No-see-ums are attracted to the carbon dioxide humans and other animals exhale, plus they’re drawn to warm body temperatures, lactic acid (you’re brimming with it), and light.
This means if you’re sitting around a campfire at night, or you have lights on in your home after dark, you’ve laid out a no-see-um welcome mat. And they’re happy to oblige.

 

#3—A no-see-ums bite is brutal.

First, the good news—no-see-um bites aren’t generally dangerous to humans. Yes, they’re irritating, but no-see-ums aren’t known to spread pathogens causing human disease. It’s a different story with animals. No-see-ums can easily infect horses, deer, antelope, and cattle with viruses that cause blue tongue and epizootic hemorrhagic disease. The loss in livestock production can run into the millions of dollars.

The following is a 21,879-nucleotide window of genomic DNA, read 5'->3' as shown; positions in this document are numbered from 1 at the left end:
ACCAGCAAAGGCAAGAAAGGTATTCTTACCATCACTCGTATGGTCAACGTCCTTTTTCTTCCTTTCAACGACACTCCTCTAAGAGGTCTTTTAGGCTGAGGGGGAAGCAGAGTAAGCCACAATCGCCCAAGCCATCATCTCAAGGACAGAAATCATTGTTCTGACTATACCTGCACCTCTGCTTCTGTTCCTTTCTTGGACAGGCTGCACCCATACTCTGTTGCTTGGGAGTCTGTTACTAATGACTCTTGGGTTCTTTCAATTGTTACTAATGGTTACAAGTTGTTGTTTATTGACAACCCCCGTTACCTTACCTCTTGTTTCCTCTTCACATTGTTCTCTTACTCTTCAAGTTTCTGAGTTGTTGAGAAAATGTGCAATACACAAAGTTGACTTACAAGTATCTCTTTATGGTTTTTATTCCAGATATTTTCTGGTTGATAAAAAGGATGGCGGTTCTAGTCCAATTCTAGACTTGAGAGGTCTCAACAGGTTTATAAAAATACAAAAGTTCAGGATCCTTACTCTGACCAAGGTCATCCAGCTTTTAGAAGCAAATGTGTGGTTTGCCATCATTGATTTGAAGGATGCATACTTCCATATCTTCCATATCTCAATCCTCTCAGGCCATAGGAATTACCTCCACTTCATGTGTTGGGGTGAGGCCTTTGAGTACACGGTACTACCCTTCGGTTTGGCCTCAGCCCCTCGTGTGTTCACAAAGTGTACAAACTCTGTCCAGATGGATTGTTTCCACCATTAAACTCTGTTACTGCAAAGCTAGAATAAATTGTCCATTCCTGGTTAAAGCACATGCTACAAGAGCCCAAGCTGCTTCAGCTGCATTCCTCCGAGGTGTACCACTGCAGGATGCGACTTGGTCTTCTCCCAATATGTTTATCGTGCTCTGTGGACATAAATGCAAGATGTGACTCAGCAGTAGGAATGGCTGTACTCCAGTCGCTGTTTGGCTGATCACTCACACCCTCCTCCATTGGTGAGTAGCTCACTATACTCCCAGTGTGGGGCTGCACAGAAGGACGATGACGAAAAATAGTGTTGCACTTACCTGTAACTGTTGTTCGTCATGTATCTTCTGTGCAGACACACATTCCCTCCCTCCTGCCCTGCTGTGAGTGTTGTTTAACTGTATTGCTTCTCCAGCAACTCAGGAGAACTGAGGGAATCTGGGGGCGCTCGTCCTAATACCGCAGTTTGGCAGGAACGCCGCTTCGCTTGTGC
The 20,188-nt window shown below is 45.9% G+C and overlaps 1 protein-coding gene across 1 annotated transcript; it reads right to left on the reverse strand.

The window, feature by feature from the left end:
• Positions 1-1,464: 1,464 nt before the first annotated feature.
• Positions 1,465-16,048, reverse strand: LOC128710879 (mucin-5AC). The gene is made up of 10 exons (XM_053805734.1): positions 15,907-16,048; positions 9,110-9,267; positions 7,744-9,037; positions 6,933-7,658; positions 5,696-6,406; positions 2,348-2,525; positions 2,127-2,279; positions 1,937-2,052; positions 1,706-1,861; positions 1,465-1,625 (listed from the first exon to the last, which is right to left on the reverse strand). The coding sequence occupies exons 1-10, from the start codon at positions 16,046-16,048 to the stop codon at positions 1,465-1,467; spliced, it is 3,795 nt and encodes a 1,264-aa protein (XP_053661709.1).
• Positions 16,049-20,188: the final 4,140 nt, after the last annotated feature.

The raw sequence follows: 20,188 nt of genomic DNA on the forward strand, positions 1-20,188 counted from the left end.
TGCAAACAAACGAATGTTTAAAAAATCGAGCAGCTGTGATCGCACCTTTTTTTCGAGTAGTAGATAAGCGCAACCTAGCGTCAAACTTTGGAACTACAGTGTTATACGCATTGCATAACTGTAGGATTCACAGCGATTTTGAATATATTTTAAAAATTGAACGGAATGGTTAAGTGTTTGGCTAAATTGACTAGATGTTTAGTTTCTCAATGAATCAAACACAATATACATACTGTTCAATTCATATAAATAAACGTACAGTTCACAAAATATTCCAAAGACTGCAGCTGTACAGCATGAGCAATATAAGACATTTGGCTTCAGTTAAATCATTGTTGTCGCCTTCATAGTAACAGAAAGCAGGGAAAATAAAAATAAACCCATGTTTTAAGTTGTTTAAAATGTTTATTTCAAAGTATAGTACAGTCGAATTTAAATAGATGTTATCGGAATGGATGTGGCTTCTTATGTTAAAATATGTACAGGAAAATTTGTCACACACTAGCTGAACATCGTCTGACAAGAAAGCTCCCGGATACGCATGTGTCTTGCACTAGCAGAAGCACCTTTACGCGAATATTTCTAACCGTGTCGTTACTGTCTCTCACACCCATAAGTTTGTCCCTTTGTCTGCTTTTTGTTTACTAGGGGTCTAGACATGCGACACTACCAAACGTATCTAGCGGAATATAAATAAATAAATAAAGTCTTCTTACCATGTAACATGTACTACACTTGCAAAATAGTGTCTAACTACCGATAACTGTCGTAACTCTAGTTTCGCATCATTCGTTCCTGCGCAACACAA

It’s actually misleading to say a no-see-um “bites” you. In reality, a no-see-ums mouth is a sheath armed with tiny cutting blades that slice through your skin. The result—a burning sensation and small red welt. If you happen to have an allergic reaction, the welt may be considerably large and the itching severe. Again, the results are seldom serious and usually disappear in less than two weeks. A miserable two weeks—no-see-um bites are considerably more painful than mosquito bites.

By the way, only females do the slicing. While both male and female no-see-ums eat plant nectar, a female no-see-um requires protein—preferably blood to lay eggs. A no-see-um will feed on birds and reptiles but prefers mammals…like you.

A warning—no-see-ums generally feed during the hours around dawn and dusk. You’re especially fair game if you’re out and about during those times.